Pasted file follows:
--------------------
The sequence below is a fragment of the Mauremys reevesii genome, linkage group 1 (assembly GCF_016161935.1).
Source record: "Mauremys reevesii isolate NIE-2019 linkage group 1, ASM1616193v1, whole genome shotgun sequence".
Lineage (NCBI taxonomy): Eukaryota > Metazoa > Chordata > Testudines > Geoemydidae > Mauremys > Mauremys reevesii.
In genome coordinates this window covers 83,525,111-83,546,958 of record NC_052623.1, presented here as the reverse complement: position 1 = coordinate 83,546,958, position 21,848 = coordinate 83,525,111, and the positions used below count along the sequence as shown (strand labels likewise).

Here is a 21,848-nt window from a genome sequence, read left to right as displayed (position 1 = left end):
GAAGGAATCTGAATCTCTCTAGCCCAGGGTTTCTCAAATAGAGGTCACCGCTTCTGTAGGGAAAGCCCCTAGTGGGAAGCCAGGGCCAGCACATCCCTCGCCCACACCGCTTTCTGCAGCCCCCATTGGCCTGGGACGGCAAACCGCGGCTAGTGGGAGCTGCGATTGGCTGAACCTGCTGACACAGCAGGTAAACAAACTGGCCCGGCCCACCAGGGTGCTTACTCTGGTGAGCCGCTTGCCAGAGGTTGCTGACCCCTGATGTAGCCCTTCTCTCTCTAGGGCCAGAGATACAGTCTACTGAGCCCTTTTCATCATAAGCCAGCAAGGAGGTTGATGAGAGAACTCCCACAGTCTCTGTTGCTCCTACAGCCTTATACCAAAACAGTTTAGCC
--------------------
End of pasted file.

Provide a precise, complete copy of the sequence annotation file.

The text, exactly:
The sequence below is a fragment of the Mauremys reevesii genome, linkage group 1 (assembly GCF_016161935.1).
Source record: "Mauremys reevesii isolate NIE-2019 linkage group 1, ASM1616193v1, whole genome shotgun sequence".
Lineage (NCBI taxonomy): Eukaryota > Metazoa > Chordata > Testudines > Geoemydidae > Mauremys > Mauremys reevesii.
In genome coordinates this window covers 83,525,111-83,546,958 of record NC_052623.1, presented here as the reverse complement: position 1 = coordinate 83,546,958, position 21,848 = coordinate 83,525,111, and the positions used below count along the sequence as shown (strand labels likewise).

Here is a 21,848-nt window from a genome sequence, read left to right as displayed (position 1 = left end):
GAAGGAATCTGAATCTCTCTAGCCCAGGGTTTCTCAAATAGAGGTCACCGCTTCTGTAGGGAAAGCCCCTAGTGGGAAGCCAGGGCCAGCACATCCCTCGCCCACACCGCTTTCTGCAGCCCCCATTGGCCTGGGACGGCAAACCGCGGCTAGTGGGAGCTGCGATTGGCTGAACCTGCTGACACAGCAGGTAAACAAACTGGCCCGGCCCACCAGGGTGCTTACTCTGGTGAGCCGCTTGCCAGAGGTTGCTGACCCCTGATGTAGCCCTTCTCTCTCTAGGGCCAGAGATACAGTCTACTGAGCCCTTTTCATCATAAGCCAGCAAGGAGGTTGATGAGAGAACTCCCACAGTCTCTGTTGCTCCTACAGCCTTATACCAAAACAGTTTAGCC